AustinPUG Health

AustinPUG Health

You see commercials everywhere about medications to lower high cholesterol, but if you’ve never had personal exposure to it through family, or even yourself, you may not know what it is, so I’ll explain it.

Cholesterol is a substance in the body that is waxy in nature and found in every cell throughout your body.  Your body naturally produces the cholesterol it needs to function, but many of the foods we eat come with cholesterol as well.  This can throw off the natural balance in our bodies causing high cholesterol.

Cholesterol What is Cholesterol?


A genetic predisposition to high cholesterol, however, can even cause your body to produce excess amounts of ‘bad’ cholesterol, which I’ll describe in a moment.  I’m dealing with hereditary high cholesterol firsthand.  It’s a part of my day-to-day life and part of the reason I wanted to share what I’m learning with others through this newsletter.

There are three components of a cholesterol reading.  First are lipoproteins.  These are small packages that carry cholesterol throughout your body’s bloodstream.  There are two types of these:  high-density lipoproteins (HDL), which is ‘good’ cholesterol, and low-density lipoproteins (LDL), which is ‘bad’ cholesterol.  The third component of your cholesterol reading is your triglycerides, which are another form of fatty acids that provide energy your tissues use to function.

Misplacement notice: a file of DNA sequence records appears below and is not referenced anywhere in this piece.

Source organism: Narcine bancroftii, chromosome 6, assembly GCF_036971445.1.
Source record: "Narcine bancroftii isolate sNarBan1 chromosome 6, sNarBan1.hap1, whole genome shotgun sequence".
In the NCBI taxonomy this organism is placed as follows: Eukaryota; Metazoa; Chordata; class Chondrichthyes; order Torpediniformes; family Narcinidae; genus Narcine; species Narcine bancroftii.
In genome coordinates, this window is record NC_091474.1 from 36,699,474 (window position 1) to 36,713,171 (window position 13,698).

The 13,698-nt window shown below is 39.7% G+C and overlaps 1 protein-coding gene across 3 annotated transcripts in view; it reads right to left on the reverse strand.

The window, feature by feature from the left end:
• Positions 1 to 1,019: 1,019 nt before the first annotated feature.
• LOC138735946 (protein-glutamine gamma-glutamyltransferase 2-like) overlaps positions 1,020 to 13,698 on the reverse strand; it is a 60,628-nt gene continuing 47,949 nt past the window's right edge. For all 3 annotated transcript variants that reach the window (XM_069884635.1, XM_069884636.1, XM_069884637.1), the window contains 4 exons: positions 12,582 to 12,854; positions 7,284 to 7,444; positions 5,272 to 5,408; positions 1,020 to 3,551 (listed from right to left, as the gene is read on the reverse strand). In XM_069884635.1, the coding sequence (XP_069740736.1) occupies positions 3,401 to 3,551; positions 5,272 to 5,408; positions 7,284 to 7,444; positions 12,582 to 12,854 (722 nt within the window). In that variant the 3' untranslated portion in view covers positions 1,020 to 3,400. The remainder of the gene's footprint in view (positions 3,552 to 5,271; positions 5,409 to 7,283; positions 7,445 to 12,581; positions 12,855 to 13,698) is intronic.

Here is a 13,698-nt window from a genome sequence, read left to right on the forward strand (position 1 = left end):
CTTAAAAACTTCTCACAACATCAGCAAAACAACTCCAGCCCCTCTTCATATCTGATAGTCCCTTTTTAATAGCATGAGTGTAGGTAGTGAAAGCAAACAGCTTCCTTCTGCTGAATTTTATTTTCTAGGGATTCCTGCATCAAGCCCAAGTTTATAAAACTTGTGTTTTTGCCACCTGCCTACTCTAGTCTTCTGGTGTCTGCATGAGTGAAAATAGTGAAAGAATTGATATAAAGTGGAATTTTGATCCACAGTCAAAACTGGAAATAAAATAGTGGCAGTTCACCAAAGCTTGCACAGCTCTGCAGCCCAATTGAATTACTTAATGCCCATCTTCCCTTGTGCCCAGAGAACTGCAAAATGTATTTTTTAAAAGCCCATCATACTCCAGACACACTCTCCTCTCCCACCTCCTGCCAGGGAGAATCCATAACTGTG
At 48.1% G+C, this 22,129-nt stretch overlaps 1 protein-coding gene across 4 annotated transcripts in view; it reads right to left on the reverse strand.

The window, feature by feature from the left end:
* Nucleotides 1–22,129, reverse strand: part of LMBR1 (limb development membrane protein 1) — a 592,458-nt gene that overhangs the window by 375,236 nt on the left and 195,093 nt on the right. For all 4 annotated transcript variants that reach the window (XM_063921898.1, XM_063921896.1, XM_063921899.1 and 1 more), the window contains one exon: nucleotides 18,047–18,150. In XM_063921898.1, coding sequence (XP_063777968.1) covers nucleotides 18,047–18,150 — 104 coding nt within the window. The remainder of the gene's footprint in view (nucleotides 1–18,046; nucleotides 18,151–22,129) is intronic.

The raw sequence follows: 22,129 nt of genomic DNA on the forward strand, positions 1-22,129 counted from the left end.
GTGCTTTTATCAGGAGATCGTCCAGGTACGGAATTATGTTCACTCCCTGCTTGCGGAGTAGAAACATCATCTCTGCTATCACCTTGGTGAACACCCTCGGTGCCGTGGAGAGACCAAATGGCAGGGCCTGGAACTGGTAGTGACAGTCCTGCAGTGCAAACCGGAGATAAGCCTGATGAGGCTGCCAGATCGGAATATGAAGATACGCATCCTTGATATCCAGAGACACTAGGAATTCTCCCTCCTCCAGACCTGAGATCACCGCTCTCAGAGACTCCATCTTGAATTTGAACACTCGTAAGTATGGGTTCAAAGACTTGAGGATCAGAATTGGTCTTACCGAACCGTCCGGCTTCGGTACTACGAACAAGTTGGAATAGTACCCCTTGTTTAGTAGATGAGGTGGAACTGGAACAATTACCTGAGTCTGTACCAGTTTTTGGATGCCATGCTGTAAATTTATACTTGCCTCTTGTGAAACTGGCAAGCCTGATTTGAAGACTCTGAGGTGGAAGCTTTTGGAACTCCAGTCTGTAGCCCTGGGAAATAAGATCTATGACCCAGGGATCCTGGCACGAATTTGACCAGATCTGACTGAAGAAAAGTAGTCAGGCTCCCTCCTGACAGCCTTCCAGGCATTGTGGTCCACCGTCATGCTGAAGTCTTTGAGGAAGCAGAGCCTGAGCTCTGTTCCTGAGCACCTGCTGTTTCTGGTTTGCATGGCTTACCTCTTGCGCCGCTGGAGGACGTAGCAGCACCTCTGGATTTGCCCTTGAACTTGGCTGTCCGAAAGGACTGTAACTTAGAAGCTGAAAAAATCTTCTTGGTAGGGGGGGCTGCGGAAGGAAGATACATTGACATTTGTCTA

All three of these components are healthy and necessary in the correct and balanced levels.  When the HDL becomes too low and the LDL and triglycerides become too high, that’s when problems develop.  Problems also happen if the ratio of HDL to LDL is not proportionate.  The ideal ratio is 3.5:1 to 4:1 total cholesterol to LDL.

As I mentioned before, the body naturally produces some cholesterol, known as endogenous cholesterol.  Other sources, known as dietary sources, come primarily from dairy products and meats.  Foods high in saturated fats also come with cholesterol.

For the first 8 hours after you eat, your liver processes the cholesterol from your meal into forms your body can use.  If there is not enough from your food, your liver will produce more to make up the difference.  These cholesterol and triglycerides are then released into the body in the form of lipoproteins, as explained above, and processed by your body wherever they’re needed.

Categories: Health concerns

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